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Pore-scale Dynamics for Underground Porous Media Hydrogen Storage


Underground hydrogen storage (UHS) has been launched as a catalyst to the low-carbon energy transitions. The limited understanding of the subsurface processes is a major obstacle for rapid and widespread UHS implementation. We use microfluidics to experimentally describe pore-scale multiphase hydrogen flow in an aquifer storage scenario. In a series of drainage-imbibition experiments we report the effect of capillary number on hydrogen saturations, displacement/trapping mechanisms, dissolution kinetics and contact angle hysteresis. We find that the hydrogen saturation after injection (drainage) increases with increasing capillary number. During hydrogen withdrawal (imbibition) two distinct mechanisms control the displacement and residual trapping – I1 and I2 imbibition mechanisms, respectively. Local hydrogen dissolution kinetics show dependency on injection rate and hydrogen cluster size. Dissolved global hydrogen concentration corresponds up to 28 % of reported hydrogen solubility, indicating pore-scale non-equilibrium dissolution. Contact angles show hysteresis and vary between 17 and 56°. Our results provide key UHS experimental data to improve understanding of hydrogen multiphase flow behavior.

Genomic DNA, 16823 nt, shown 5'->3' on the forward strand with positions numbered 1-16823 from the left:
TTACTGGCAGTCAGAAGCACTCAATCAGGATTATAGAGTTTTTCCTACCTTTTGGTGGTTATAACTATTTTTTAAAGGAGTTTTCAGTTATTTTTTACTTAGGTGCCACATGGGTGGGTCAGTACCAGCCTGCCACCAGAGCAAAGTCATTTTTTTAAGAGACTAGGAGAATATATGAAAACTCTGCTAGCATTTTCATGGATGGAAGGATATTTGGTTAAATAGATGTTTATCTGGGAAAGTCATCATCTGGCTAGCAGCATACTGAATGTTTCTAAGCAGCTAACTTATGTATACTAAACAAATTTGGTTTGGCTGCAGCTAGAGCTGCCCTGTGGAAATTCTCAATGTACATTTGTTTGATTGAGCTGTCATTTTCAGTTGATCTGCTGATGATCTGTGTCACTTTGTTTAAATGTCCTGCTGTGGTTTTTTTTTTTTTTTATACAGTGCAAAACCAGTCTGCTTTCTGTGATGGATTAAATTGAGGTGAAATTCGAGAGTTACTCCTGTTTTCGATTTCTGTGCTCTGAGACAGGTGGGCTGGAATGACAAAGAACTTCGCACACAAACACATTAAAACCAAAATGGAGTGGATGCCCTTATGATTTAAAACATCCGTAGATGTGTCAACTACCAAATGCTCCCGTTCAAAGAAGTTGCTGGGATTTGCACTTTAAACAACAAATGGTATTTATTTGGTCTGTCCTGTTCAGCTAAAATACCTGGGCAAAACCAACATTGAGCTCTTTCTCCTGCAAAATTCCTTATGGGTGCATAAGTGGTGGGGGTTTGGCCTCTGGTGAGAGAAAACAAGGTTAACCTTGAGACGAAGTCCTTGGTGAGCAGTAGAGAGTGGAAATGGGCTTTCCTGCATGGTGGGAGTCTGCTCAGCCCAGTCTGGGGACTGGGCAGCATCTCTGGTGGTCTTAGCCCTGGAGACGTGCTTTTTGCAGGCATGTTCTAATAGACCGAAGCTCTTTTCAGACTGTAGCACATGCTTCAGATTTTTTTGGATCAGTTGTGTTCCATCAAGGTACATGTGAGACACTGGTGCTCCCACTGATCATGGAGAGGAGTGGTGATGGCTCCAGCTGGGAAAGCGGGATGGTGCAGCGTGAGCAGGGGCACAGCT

Funding source: The authors would like to thank the Department of Physics and Technology, the University of Bergen for financial support.
Countries: Norway

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